Few brands can match Ralph Lauren’s standing in fashion – but amidst financial struggles and a difficult retail climate, is the brand losing its cultural relevance?
Ralph Lauren’s significance – both culturally and in fashion – can hardly be overstated. His is less of a fashion brand, a place to simply buy new clothes, and more of a real-life cinematic masterpiece played out in catwalks and shop floors. In film, culture and fashion, few brands can match his influence and unique craft.
In the famous 1974 adaptation of The Great Gatsby, it was Lauren who provided those “such beautiful shirts” that Daisy had “never seen… before.” In The Fresh Prince of Bel-Air, it was “those shirts with the little horse” that would be called upon whenever Will or Carlton needed to dress to impress. And in popular culture, fashion mad Kanye West would proclaim Lauren the “God” of fashion.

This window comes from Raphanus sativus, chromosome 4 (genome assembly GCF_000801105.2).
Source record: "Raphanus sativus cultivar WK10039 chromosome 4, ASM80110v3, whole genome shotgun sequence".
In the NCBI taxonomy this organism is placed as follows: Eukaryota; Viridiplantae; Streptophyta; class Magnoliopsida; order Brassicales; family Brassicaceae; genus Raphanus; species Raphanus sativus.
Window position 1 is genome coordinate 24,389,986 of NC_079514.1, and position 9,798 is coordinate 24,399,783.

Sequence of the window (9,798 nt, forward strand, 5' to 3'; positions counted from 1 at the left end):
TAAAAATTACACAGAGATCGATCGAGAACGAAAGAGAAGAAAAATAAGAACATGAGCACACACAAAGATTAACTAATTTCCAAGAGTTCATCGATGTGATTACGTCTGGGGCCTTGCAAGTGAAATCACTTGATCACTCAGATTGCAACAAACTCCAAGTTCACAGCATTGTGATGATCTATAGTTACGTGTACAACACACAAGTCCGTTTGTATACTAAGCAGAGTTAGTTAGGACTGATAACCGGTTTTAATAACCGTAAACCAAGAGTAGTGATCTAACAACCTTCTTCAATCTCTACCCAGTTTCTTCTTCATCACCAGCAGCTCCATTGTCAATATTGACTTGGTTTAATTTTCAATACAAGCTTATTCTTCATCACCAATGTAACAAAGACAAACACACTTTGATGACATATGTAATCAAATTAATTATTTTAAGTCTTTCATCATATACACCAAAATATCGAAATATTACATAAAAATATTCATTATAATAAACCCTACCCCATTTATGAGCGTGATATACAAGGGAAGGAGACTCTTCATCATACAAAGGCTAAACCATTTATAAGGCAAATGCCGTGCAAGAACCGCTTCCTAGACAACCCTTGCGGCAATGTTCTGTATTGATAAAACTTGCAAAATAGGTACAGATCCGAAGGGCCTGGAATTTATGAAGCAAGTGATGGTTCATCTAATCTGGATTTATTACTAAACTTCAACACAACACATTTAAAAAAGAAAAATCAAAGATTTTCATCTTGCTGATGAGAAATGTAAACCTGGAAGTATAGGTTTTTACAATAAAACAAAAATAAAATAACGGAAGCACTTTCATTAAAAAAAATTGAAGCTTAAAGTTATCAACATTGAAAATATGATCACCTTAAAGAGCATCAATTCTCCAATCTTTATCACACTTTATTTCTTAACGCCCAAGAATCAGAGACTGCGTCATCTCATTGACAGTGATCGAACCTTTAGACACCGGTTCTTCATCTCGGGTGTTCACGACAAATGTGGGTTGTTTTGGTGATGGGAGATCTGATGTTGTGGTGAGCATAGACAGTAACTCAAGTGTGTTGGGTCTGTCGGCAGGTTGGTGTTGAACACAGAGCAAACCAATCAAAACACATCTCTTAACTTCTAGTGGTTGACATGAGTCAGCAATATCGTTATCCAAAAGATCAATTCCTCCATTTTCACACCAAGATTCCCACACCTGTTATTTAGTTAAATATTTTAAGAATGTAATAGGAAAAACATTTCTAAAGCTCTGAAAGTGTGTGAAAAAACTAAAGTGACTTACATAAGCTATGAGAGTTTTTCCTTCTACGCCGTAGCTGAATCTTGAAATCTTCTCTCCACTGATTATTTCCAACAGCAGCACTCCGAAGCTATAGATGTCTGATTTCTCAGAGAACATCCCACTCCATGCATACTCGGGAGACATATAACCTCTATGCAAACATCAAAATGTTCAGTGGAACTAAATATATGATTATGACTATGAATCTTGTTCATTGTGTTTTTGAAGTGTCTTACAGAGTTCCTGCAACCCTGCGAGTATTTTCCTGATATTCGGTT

At Hollywood’s biggest events, stars regularly don his outfits. At the largest of sporting occasions, including Wimbledon and the Olympics, his influence is always present. Born to Jewish immigrant parents, Lauren learned to escape his family’s poverty, bringing with him an eye for style – and the American dream itself.
50 years since the brand’s inception, its appeal largely remains the same: as a lifestyle rather than a brand, a story rather than merely clothes. Whether on the stages of hip-pop concerts or the sandy terrains of the wild west, you’re almost certain to spot something adorned with the Ralph Lauren logo.
But like all other brands, there is a constant need to keep up with the times, to stay in touch with what’s cool and relevant – and like any other business, especially one publicly traded, there’s constant pressure to remain profitable and attractive to the increasingly demanding consumer.